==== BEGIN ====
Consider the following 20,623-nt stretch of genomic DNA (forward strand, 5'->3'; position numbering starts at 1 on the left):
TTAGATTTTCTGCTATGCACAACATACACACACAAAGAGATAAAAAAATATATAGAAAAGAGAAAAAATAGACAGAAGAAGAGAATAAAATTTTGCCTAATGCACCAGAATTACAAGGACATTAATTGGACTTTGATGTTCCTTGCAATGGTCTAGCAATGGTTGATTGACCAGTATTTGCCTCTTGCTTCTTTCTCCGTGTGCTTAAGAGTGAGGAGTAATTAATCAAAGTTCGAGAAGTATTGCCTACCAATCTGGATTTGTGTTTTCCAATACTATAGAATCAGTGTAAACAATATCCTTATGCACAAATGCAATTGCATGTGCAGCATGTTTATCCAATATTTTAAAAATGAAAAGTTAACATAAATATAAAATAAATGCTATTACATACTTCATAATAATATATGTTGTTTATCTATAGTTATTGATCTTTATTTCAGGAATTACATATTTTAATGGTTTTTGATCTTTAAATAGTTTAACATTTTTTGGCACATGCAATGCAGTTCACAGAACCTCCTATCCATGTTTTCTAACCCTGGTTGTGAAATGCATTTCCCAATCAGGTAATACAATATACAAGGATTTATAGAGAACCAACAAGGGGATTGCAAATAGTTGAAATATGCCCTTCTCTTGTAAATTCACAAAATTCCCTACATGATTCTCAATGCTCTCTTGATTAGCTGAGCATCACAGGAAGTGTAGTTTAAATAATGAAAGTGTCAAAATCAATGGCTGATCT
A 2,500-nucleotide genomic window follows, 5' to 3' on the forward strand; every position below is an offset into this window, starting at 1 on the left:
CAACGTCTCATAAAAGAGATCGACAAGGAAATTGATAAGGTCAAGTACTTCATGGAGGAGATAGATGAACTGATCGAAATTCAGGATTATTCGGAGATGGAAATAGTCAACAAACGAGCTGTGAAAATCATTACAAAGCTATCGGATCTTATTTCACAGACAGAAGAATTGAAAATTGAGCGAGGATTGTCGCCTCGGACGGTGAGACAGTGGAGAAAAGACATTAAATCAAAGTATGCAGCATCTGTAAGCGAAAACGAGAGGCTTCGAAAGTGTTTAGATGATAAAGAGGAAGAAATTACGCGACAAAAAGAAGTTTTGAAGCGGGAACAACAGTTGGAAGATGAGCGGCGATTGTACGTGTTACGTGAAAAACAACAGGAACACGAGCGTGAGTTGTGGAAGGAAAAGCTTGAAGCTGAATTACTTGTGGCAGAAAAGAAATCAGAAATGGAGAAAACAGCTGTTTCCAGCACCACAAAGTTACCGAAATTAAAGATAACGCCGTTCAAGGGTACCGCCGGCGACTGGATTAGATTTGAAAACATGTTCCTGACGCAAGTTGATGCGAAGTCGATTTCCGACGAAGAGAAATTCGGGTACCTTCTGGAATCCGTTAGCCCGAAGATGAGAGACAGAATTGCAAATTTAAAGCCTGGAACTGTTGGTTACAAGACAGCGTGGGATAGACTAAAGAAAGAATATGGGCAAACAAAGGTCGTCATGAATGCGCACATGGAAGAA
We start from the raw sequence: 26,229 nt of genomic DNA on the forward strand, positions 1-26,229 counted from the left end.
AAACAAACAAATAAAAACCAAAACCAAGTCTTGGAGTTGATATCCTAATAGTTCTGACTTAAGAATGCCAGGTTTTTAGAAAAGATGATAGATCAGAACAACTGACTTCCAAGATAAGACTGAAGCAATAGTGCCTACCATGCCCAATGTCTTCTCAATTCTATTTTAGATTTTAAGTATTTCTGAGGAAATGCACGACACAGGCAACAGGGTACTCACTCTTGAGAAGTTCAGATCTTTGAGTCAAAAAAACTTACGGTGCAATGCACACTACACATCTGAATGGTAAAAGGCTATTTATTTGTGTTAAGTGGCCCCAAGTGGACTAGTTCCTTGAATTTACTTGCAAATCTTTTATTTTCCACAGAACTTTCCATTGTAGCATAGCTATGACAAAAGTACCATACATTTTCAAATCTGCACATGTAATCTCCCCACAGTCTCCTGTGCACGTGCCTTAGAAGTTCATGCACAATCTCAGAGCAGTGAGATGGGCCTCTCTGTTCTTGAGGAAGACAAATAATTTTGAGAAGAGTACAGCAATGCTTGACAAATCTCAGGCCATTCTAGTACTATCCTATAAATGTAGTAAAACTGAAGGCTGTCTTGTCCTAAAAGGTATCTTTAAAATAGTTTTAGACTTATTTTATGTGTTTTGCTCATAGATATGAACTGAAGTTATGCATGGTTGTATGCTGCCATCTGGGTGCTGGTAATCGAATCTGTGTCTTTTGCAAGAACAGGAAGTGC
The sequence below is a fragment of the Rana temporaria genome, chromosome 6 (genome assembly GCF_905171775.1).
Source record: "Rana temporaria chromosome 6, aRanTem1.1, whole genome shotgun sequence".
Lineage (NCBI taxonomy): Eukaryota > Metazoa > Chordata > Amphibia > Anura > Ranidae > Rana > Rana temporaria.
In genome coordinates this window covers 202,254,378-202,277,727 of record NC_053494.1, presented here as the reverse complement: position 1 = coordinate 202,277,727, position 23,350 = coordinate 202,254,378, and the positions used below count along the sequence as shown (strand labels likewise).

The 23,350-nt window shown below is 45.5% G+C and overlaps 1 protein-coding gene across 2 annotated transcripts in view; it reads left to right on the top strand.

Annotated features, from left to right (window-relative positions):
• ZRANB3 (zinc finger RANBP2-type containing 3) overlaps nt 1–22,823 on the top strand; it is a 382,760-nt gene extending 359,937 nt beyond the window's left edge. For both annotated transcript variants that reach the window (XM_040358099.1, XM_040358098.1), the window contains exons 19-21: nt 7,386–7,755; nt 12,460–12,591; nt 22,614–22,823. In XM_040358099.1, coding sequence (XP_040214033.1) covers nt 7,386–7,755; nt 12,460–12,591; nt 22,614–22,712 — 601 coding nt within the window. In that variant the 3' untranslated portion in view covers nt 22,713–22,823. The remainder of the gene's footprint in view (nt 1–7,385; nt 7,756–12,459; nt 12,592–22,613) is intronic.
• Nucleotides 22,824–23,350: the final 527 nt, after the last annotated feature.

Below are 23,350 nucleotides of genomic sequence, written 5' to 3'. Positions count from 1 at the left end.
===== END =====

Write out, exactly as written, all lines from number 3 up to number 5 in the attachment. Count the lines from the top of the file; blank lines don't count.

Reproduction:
A 2,500-nucleotide genomic window follows, 5' to 3' on the forward strand; every position below is an offset into this window, starting at 1 on the left:
CAACGTCTCATAAAAGAGATCGACAAGGAAATTGATAAGGTCAAGTACTTCATGGAGGAGATAGATGAACTGATCGAAATTCAGGATTATTCGGAGATGGAAATAGTCAACAAACGAGCTGTGAAAATCATTACAAAGCTATCGGATCTTATTTCACAGACAGAAGAATTGAAAATTGAGCGAGGATTGTCGCCTCGGACGGTGAGACAGTGGAGAAAAGACATTAAATCAAAGTATGCAGCATCTGTAAGCGAAAACGAGAGGCTTCGAAAGTGTTTAGATGATAAAGAGGAAGAAATTACGCGACAAAAAGAAGTTTTGAAGCGGGAACAACAGTTGGAAGATGAGCGGCGATTGTACGTGTTACGTGAAAAACAACAGGAACACGAGCGTGAGTTGTGGAAGGAAAAGCTTGAAGCTGAATTACTTGTGGCAGAAAAGAAATCAGAAATGGAGAAAACAGCTGTTTCCAGCACCACAAAGTTACCGAAATTAAAGATAACGCCGTTCAAGGGTACCGCCGGCGACTGGATTAGATTTGAAAACATGTTCCTGACGCAAGTTGATGCGAAGTCGATTTCCGACGAAGAGAAATTCGGGTACCTTCTGGAATCCGTTAGCCCGAAGATGAGAGACAGAATTGCAAATTTAAAGCCTGGAACTGTTGGTTACAAGACAGCGTGGGATAGACTAAAGAAAGAATATGGGCAAACAAAGGTCGTCATGAATGCGCACATGGAAGAA
We start from the raw sequence: 26,229 nt of genomic DNA on the forward strand, positions 1-26,229 counted from the left end.